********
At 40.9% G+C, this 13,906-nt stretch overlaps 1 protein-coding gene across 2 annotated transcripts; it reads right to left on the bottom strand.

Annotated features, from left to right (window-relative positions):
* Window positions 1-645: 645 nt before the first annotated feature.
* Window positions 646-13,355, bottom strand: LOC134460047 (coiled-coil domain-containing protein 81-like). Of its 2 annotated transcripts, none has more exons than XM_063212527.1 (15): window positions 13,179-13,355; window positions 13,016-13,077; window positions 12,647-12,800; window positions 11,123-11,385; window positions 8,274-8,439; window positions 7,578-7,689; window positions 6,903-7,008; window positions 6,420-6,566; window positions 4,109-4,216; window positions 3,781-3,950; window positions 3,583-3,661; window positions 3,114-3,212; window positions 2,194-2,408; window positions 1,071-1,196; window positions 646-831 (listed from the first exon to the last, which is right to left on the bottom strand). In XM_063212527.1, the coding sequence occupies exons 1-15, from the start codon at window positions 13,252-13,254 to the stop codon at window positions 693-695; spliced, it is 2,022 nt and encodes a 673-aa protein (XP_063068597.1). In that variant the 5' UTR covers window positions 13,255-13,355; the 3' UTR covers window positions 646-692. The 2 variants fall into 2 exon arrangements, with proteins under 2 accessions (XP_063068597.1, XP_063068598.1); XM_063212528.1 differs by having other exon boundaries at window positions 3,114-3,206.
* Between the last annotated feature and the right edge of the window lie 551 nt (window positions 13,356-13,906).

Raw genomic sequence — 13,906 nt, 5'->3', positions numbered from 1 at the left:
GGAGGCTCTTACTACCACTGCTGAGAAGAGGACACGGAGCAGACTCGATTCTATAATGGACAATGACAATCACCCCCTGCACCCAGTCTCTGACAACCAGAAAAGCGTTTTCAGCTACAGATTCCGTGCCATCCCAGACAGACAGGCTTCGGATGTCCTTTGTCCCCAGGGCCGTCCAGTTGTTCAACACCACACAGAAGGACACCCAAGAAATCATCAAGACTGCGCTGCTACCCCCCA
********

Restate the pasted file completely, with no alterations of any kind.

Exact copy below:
At 40.9% G+C, this 13,906-nt stretch overlaps 1 protein-coding gene across 2 annotated transcripts; it reads right to left on the bottom strand.

Annotated features, from left to right (window-relative positions):
* Window positions 1-645: 645 nt before the first annotated feature.
* Window positions 646-13,355, bottom strand: LOC134460047 (coiled-coil domain-containing protein 81-like). Of its 2 annotated transcripts, none has more exons than XM_063212527.1 (15): window positions 13,179-13,355; window positions 13,016-13,077; window positions 12,647-12,800; window positions 11,123-11,385; window positions 8,274-8,439; window positions 7,578-7,689; window positions 6,903-7,008; window positions 6,420-6,566; window positions 4,109-4,216; window positions 3,781-3,950; window positions 3,583-3,661; window positions 3,114-3,212; window positions 2,194-2,408; window positions 1,071-1,196; window positions 646-831 (listed from the first exon to the last, which is right to left on the bottom strand). In XM_063212527.1, the coding sequence occupies exons 1-15, from the start codon at window positions 13,252-13,254 to the stop codon at window positions 693-695; spliced, it is 2,022 nt and encodes a 673-aa protein (XP_063068597.1). In that variant the 5' UTR covers window positions 13,255-13,355; the 3' UTR covers window positions 646-692. The 2 variants fall into 2 exon arrangements, with proteins under 2 accessions (XP_063068597.1, XP_063068598.1); XM_063212528.1 differs by having other exon boundaries at window positions 3,114-3,206.
* Between the last annotated feature and the right edge of the window lie 551 nt (window positions 13,356-13,906).

Raw genomic sequence — 13,906 nt, 5'->3', positions numbered from 1 at the left:
GGAGGCTCTTACTACCACTGCTGAGAAGAGGACACGGAGCAGACTCGATTCTATAATGGACAATGACAATCACCCCCTGCACCCAGTCTCTGACAACCAGAAAAGCGTTTTCAGCTACAGATTCCGTGCCATCCCAGACAGACAGGCTTCGGATGTCCTTTGTCCCCAGGGCCGTCCAGTTGTTCAACACCACACAGAAGGACACCCAAGAAATCATCAAGACTGCGCTGCTACCCCCCA